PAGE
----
Nov 6, 2014 · 2 minutes

I don't say these four words often, but here we go:

Malcolm Gladwell was right.

Or at least that's what a new study strongly suggests, supporting one of the more controversial theses put forth by the anecdote-obsessed armchair sociologist: That revolutions occur because of real world friendships and associations, not social media.

Today, the Guardian reports on an upcoming study from the International Centre for the Study of Radicalisation and Political Science (ICSR) which finds that British Muslims who join Islamic State fighters in Syria do so more often because of peer pressure than social media propaganda.

“While online recruitment plays a role, people go because they know people who are in Syria," ICSR director Peter Neumann told the Guardian. "It’s all about networks in the real world."

Islamic State's propaganda machine has done an extraordinary job manipulating press reports surrounding its supposed military prowess. Our Gary Brecher (aka the War Nerd) has reported extensively on these exaggerations, calling IS "the most overhyped military force on the planet." But while IS may be capable of toying with the Western media (and thus Western politics -- IS scare stories were legion in the stump speeches of Obama's Republican critics during the midterm elections), its recruiting engine would appear to rely more heavily on strong ties within real world Muslim communities.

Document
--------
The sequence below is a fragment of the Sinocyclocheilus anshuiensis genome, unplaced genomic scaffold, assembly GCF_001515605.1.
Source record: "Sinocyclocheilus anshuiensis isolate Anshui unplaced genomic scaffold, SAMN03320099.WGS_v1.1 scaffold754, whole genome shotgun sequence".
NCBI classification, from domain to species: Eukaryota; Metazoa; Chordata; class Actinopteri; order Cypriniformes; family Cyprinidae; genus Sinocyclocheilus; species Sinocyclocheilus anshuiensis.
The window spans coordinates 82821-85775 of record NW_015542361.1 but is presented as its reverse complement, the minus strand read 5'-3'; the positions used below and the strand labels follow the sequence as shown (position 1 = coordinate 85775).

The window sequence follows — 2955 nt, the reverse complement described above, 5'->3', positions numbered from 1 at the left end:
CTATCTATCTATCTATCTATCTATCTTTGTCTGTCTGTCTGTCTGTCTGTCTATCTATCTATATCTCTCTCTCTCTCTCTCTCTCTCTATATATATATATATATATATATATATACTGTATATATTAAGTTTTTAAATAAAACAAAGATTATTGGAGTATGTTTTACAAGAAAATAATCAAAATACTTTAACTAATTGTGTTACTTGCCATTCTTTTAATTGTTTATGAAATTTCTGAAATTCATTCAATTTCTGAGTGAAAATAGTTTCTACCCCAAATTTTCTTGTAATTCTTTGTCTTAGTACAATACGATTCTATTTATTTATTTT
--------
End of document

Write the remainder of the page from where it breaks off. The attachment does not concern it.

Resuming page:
If Islamic State's power to recruit via social media is as overstated as the report suggests, then that's certainly good news -- after all, the US State Department's attempts to fight IS on social media have been characterized by ex-officials as largely ineffective. "Feeding the trolls" was how one ex-State worker described it. But if the effect of IS' social media propaganda has been overstated, it also calls into question the logic of devoting so many resources toward fighting it.

We see a similar narrative playing out when it comes to Western jihadists who are detained at airports before departing for farflung lands like Syria -- the more we try to fight it, the worst it gets. After two terrorist attacks in Canada from wannabe jihadists, Brecher wrote,

So what was the downside of letting them go? The most likely outcome was that both would have been cannon fodder, dead in their first month. The Middle East, the non-tourist version, is a big shock to most Westerners, and amateur soldiers who don’t speak Arabic and are used to flush toilets will spend their first months just dealing with the gastro-intestinal adjustments. During that time, these pampered amateurs make big fat targets. And that’s all Martin and Michael wanted, “Istishad,” martyrdom. Though I doubt they knew the proper term; like many new jihadis, they were much more excited about the killing and dying than actually learning the religion. They would have found their deaths fast, vaporized in an air strike or hit by shrapnel. The death rates for foreign jihadis in Syria are horrific, and only the practically unlimited pool of replacements keeps foreign-dominated militias in operation.
No one's questioning the brutality of IS. Its campaign of rape and murder is horrifying. But, as we've seen with the group's overblown military prowess time and time again, the impact of its social media savvy may be equally exaggerated. Militants are joining up for the same reason they always have: Friends and family. In any case, we can take some solace from the fact that those Instagram photos of cats next to assault rifles aren't as potent as IS thinks.

[illustration by Brad Jonas]